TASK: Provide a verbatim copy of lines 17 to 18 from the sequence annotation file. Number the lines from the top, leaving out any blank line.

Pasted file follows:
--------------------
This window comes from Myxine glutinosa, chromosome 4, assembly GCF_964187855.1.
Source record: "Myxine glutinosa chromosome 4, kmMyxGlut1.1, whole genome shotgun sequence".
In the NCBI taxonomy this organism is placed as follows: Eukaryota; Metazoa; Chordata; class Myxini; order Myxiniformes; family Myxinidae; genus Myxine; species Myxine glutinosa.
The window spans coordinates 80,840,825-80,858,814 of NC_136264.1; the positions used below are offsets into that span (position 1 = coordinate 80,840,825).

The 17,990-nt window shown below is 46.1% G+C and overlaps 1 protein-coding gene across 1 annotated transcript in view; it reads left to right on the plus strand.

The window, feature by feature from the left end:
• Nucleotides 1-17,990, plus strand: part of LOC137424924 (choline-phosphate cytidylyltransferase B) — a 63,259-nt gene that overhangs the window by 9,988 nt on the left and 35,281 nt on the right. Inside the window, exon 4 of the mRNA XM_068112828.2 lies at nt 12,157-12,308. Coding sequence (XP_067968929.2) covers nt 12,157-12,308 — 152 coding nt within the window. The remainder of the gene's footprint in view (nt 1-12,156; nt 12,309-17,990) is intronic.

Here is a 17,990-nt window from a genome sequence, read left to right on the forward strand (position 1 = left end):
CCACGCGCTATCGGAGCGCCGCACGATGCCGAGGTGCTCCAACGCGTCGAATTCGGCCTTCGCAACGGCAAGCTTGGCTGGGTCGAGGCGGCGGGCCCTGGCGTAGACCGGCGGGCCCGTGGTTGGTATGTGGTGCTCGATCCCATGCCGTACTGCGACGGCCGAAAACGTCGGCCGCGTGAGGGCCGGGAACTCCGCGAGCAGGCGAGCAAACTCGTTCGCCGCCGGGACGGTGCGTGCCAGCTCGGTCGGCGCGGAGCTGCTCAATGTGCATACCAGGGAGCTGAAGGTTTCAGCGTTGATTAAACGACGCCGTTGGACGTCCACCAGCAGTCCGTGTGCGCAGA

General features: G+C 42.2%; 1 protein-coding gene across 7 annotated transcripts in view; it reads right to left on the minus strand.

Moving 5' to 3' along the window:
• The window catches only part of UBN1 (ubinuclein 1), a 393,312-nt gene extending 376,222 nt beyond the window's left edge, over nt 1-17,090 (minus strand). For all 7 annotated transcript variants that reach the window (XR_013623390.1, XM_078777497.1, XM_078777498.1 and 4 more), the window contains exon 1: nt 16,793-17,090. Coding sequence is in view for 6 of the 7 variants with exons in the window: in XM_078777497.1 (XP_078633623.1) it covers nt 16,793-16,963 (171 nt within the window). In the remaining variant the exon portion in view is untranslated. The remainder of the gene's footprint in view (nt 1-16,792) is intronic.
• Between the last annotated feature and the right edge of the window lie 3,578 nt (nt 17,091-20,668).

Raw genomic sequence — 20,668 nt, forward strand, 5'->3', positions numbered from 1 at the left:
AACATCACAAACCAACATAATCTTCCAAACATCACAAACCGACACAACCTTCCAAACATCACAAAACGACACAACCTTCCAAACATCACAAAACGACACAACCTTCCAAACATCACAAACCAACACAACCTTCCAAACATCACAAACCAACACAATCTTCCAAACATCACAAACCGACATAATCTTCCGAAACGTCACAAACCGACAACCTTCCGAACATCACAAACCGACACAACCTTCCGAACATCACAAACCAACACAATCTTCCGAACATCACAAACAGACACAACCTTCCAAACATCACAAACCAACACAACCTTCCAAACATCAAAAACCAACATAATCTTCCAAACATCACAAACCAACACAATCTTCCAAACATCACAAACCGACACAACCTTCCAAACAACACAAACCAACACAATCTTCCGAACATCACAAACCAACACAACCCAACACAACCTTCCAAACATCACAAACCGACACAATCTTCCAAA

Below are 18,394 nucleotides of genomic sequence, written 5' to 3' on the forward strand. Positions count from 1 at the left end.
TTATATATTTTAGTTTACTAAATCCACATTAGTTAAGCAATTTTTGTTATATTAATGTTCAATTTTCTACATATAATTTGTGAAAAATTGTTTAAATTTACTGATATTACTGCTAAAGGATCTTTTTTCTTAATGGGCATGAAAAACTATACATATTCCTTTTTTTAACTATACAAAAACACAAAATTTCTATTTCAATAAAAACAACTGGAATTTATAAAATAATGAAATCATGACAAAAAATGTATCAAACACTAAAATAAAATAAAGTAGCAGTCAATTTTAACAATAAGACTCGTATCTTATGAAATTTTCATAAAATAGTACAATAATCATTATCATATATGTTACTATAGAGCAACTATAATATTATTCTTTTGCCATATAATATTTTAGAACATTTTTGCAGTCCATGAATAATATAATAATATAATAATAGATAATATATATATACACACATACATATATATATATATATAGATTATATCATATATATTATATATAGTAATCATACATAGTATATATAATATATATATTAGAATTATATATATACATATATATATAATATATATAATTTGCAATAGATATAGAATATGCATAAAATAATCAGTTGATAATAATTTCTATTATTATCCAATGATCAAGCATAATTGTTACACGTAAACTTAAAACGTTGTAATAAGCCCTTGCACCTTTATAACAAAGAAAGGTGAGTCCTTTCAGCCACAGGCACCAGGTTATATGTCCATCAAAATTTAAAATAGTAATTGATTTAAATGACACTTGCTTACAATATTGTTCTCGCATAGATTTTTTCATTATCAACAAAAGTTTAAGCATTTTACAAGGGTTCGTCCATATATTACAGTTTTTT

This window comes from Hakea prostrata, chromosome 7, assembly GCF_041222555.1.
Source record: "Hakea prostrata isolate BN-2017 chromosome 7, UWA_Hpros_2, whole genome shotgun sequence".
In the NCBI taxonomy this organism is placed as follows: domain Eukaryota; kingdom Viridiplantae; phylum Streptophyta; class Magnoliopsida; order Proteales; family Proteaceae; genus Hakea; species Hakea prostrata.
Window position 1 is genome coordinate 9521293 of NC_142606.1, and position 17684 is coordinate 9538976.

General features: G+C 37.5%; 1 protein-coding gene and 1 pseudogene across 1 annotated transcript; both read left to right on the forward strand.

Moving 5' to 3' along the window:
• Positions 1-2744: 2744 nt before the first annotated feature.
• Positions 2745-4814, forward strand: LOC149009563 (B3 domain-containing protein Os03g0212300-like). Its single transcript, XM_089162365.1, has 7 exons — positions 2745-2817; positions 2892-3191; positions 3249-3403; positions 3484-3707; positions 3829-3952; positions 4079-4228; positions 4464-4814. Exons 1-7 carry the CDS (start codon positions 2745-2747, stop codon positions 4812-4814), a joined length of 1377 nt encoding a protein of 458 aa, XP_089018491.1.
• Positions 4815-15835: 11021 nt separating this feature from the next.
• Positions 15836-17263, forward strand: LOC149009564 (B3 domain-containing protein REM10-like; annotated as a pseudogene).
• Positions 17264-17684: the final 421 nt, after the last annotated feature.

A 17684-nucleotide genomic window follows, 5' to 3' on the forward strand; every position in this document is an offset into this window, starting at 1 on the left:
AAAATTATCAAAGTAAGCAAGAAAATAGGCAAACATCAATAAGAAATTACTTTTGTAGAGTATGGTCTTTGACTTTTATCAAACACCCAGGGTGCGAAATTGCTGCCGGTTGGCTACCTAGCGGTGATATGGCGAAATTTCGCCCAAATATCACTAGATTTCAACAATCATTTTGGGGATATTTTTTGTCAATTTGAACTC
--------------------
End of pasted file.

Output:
TTATATATTTTAGTTTACTAAATCCACATTAGTTAAGCAATTTTTGTTATATTAATGTTCAATTTTCTACATATAATTTGTGAAAAATTGTTTAAATTTACTGATATTACTGCTAAAGGATCTTTTTTCTTAATGGGCATGAAAAACTATACATATTCCTTTTTTTAACTATACAAAAACACAAAATTTCTATTTCAATAAAAACAACTGGAATTTATAAAATAATGAAATCATGACAAAAAATGTATCAAACACTAAAATAAAATAAAGTAGCAGTCAATTTTAACAATAAGACTCGTATCTTATGAAATTTTCATAAAATAGTACAATAATCATTATCATATATGTTACTATAGAGCAACTATAATATTATTCTTTTGCCATATAATATTTTAGAACATTTTTGCAGTCCATGAATAATATAATAATATAATAATAGATAATATATATATACACACATACATATATATATATATATAGATTATATCATATATATTATATATAGTAATCATACATAGTATATATAATATATATATTAGAATTATATATATACATATATATATAATATATATAATTTGCAATAGATATAGAATATGCATAAAATAATCAGTTGATAATAATTTCTATTATTATCCAATGATCAAGCATAATTGTTACACGTAAACTTAAAACGTTGTAATAAGCCCTTGCACCTTTATAACAAAGAAAGGTGAGTCCTTTCAGCCACAGGCACCAGGTTATATGTCCATCAAAATTTAAAATAGTAATTGATTTAAATGACACTTGCTTACAATATTGTTCTCGCATAGATTTTTTCATTATCAACAAAAGTTTAAGCATTTTACAAGGGTTCGTCCATATATTACAGTTTTTT

This window comes from Hakea prostrata, chromosome 7, assembly GCF_041222555.1.